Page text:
Importantly, note that the utilities obtained by the consumers in the punishment phase are lower than in the review phase and they are the same as in the scenario where there was no review strategy protocol being deployed. Therefore, the review strategybased protocol is guaranteed to achieve better system performance than that which can be obtained without deploying the protocol. However, the designer still needs to carefully design the protocol such that the system enters the punishment phase as rarely as possible.
Given this review strategy structure, the protocol can be fully characterized by the length of the review phase (i.e., the billing cycle length) L, the length of the punishment phase KL and the statistical test G. Therefore, we write a protocol based on review strategies as Ψ(L,K,G).
In Table 2, we summarize what information the designer and the consumers have and what computations that they need to perform. Note that when performing appliance level load scheduling, consumer takes into account the specific electricity demands. However, since the protocol will be designed to be incentivecompatible, consumers will perform scheduling according to a ^{PO} in the review phases and according to a ^{NE} in the punishment phases.
4.2 Performance metrics
To evaluate the protocols based on review strategies, we need to define several performance metrics. First, the protocol should be IC since the consumers are selfinterested and will only follow recommendations when this is in their selfinterest. Particularly, consumers should have incentives to take the PO scheduling actions in the review phase.
Proposition 1.
In a PO action profile, a selfinterested consumer will not want to schedule less than the recommended energy consumption in peak hours in the stage game.
Proof.
If consumer n can increase its stage utility by choosing \({a^{d}_{n}} < a^{PO}_{n}\), then all other consumers’ utilities are also increased because the price is reduced as the aggregate usage in peak hours decreases. This causes a contradiction to the definition of “Paretooptimality”.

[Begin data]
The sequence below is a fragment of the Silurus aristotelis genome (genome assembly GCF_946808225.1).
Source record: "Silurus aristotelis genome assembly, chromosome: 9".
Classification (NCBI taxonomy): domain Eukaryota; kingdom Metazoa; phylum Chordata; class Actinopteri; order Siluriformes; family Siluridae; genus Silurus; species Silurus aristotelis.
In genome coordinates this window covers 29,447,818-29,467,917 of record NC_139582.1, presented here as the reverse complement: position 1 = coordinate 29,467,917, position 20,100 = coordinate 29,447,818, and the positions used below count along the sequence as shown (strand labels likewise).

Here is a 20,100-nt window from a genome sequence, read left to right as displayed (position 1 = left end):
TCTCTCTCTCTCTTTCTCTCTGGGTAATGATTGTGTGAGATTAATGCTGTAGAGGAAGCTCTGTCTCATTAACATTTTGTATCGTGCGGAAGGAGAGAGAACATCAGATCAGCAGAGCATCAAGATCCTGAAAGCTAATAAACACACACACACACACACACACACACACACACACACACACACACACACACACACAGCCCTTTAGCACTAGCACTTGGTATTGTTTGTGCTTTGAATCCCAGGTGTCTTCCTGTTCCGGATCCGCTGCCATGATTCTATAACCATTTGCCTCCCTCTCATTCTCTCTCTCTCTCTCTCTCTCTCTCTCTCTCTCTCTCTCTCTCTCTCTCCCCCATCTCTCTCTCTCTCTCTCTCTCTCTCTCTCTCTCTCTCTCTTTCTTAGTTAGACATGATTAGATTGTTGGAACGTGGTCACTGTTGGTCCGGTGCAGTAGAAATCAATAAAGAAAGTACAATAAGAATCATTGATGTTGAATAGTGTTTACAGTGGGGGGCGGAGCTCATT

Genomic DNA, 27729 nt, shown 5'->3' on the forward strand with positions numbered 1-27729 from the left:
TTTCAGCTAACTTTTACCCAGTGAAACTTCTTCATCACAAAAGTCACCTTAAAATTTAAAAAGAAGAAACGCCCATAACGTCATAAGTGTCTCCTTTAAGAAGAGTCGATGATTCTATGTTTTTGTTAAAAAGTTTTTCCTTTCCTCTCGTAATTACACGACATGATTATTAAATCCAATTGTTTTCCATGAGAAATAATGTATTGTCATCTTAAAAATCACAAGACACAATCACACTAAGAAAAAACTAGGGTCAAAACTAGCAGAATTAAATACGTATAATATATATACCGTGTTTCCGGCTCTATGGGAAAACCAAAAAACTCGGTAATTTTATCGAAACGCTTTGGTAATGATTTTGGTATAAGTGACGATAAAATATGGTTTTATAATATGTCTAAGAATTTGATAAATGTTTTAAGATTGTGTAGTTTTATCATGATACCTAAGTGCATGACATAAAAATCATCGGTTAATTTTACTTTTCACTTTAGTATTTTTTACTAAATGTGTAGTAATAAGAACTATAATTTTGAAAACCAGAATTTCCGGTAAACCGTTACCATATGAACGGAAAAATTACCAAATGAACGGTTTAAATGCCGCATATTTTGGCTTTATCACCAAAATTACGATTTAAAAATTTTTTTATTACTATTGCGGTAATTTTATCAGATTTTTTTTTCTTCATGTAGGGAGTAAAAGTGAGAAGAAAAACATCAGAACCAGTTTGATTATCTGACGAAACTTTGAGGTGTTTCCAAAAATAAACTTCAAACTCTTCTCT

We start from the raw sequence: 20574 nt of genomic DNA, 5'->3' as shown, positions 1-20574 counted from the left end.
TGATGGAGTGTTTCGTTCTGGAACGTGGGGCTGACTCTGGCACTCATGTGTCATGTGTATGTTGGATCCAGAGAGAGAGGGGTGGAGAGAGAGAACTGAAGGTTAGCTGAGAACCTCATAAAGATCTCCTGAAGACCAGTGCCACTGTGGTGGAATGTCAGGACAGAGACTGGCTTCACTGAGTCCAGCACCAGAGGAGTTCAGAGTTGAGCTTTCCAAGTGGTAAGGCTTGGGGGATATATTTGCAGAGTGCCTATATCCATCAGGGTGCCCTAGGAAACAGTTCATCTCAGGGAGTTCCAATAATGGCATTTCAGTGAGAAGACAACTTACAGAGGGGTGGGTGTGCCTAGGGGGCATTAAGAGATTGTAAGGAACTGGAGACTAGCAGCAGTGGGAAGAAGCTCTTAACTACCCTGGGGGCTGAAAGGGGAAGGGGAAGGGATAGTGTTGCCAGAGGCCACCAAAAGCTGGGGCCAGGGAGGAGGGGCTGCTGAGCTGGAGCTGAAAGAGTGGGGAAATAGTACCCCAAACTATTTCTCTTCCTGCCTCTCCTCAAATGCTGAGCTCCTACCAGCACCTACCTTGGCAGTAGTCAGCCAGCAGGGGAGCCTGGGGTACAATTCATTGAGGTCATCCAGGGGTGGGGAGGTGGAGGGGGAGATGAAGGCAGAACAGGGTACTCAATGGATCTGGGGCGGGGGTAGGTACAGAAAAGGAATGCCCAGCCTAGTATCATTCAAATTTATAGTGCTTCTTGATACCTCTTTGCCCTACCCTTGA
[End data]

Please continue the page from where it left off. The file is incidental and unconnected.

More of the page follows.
Proposition 1 states that, given the daily desired energy demand of a consumer, if the designer recommends to it the PO scheduling action, then the selfinterested consumer will schedule no less than the PO energy consumption in peak hours in order to maximize its own utility assuming other consumers are complying with the recommended PO scheduling. Note that this applies even in the case when the consumer’s daily demand is low since the consumer is simply rescheduling its desired amount of energy consumption to different hours. In the twoconsumer example, given the recommended PO action profile a _{1}=a _{2}=0.5, a consumer can only increase its utility by scheduling more than half of its energy consumption in peak hours to increase its own utility. Therefore, we only need to focus on the case \({a^{d}_{n}} > a^{\text {PO}}_{n}\) when considering consumers’ incentive problems and denote the corresponding utility by \({u^{d}_{n}}\) for consumer n. Note that consuming more energy in peak hours increases the price and, hence, consumer n’s own payment is increased. However, because the costs are shared among the entire consumer set, consumer n is still able to receive a higher utility \({u^{d}_{n}} > u^{\text {PO}}_{n}\) by unilaterally increasing its own consumption in peak hours when ∇_{ n } u _{ n }(a ^{PO})>0.